Back in the early 2000s, when surfing the Internet was still, for me at least, somewhat new, I wrote a long fragmented poem that employed shifting (and disappearing) points of view. I drew from a number of poetic forebears, but it was the Internet that really unsettled my relationship to diction, anonymity, history, space and time.
In a poem, association often gets you from one place to another, an image that triggers a radical shift in context or tone. And it is association that governs our experience of navigating the Web. Think of the huge leaps we take, the strange paths we wander by simply following a string of links. Everything that happens in a poem is governed by some kind of compression, but I suspect that narrative in poems is at once bigger and stranger, and more tightly compressed, than it was a generation ago. Then I remember “The Waste Land,” and I begin to feel that the Internet has simply succeeded in reinvigorating a set of ambitions and capacities that have been available to poets for a very long time.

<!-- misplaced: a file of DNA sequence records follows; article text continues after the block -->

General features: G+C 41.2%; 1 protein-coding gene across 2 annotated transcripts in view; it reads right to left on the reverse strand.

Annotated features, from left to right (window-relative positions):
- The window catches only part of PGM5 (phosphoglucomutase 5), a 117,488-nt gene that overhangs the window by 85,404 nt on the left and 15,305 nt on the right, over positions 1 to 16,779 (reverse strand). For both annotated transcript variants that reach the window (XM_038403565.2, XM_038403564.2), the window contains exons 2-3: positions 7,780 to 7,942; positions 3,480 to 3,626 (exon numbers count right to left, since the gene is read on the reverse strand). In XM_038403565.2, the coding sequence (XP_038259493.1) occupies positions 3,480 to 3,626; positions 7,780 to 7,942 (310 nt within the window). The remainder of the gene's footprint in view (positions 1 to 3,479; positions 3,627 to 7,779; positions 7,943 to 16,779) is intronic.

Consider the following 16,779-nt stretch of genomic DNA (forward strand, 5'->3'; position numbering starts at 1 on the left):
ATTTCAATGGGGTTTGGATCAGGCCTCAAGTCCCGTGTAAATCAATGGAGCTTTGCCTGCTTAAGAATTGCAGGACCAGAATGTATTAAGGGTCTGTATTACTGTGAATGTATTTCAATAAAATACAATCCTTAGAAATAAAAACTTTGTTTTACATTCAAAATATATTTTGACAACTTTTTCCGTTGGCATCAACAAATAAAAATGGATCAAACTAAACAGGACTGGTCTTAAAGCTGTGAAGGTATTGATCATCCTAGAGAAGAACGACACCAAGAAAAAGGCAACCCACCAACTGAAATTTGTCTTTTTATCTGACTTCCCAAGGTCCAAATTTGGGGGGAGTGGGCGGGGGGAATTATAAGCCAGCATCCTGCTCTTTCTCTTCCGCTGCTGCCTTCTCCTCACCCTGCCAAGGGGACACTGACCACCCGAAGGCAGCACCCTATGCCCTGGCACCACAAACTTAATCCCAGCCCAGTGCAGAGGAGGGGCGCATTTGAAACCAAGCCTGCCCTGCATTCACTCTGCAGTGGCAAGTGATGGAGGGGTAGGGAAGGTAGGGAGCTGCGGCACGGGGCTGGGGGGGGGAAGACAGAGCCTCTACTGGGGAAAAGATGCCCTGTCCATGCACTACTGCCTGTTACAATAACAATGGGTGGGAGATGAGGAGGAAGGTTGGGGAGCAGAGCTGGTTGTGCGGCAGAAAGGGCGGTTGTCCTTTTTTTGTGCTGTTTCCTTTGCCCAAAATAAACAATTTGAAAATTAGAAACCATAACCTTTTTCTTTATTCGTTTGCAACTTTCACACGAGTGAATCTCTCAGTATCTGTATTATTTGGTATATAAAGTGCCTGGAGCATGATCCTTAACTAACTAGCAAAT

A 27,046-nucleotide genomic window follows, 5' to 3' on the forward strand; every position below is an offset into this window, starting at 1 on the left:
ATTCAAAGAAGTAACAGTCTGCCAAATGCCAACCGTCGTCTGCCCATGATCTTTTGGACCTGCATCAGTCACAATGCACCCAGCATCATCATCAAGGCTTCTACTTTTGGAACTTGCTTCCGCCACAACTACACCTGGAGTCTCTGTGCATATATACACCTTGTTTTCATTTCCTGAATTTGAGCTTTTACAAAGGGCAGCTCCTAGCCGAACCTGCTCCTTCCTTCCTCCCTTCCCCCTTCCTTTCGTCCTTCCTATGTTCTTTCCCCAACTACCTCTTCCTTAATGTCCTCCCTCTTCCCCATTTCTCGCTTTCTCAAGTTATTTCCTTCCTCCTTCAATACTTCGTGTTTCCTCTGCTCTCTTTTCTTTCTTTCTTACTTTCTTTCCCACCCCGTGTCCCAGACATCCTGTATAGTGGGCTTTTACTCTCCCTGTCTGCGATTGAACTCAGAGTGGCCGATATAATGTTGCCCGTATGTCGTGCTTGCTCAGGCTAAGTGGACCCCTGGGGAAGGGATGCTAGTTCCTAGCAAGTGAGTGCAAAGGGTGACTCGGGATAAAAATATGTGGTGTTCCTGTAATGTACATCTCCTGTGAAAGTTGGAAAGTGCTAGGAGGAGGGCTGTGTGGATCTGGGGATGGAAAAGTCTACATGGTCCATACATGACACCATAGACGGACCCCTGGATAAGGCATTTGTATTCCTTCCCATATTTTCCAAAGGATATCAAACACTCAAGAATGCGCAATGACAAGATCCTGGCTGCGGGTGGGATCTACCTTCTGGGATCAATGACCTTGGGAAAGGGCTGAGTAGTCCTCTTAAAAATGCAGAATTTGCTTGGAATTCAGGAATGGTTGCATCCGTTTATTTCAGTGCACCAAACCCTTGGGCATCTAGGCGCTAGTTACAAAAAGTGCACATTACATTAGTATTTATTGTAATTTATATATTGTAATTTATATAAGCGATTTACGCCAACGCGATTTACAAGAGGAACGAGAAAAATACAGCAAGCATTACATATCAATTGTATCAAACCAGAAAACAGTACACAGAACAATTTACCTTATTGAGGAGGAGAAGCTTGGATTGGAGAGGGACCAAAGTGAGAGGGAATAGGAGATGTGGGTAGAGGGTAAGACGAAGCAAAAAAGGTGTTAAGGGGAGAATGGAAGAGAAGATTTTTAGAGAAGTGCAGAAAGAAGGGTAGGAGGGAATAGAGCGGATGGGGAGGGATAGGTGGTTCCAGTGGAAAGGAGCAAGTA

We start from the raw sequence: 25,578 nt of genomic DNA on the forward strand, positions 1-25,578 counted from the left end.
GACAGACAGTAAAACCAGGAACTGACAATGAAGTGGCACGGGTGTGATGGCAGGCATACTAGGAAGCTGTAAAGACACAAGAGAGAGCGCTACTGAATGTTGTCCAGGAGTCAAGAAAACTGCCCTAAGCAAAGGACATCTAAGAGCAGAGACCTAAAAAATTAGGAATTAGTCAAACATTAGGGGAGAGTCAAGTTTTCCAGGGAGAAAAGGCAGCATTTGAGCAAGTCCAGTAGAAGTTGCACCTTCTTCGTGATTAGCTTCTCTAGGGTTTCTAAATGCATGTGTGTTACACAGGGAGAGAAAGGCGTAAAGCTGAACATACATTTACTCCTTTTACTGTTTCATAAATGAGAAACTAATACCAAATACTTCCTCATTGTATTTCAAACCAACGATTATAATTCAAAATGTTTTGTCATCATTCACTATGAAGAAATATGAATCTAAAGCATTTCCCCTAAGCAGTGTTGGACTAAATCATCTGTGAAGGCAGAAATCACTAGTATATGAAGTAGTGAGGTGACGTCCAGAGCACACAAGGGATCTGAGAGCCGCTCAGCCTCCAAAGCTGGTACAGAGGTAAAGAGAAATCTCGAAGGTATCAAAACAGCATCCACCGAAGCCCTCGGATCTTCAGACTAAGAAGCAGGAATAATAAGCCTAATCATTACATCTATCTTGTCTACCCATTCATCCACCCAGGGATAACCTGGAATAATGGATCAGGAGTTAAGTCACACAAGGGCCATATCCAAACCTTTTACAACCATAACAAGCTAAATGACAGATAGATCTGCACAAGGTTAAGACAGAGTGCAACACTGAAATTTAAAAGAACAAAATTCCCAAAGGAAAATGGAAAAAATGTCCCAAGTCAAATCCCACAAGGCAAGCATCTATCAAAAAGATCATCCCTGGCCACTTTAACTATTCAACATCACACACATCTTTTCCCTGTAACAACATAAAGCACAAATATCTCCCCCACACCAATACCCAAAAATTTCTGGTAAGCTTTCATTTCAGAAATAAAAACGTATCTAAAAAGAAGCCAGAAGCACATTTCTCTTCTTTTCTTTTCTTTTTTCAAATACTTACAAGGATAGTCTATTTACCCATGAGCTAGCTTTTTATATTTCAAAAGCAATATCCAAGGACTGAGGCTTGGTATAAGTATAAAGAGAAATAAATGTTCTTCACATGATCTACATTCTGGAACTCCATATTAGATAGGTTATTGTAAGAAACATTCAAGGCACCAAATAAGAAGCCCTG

- Tracy K. Smith, talking about how the internet has changed writing, in a 2013 "Writing Bytes" over at The New York Times. You can read the whole thing here.
Thank you to Matthew Zapruder's Why Poetry?, where I first encountered this quote.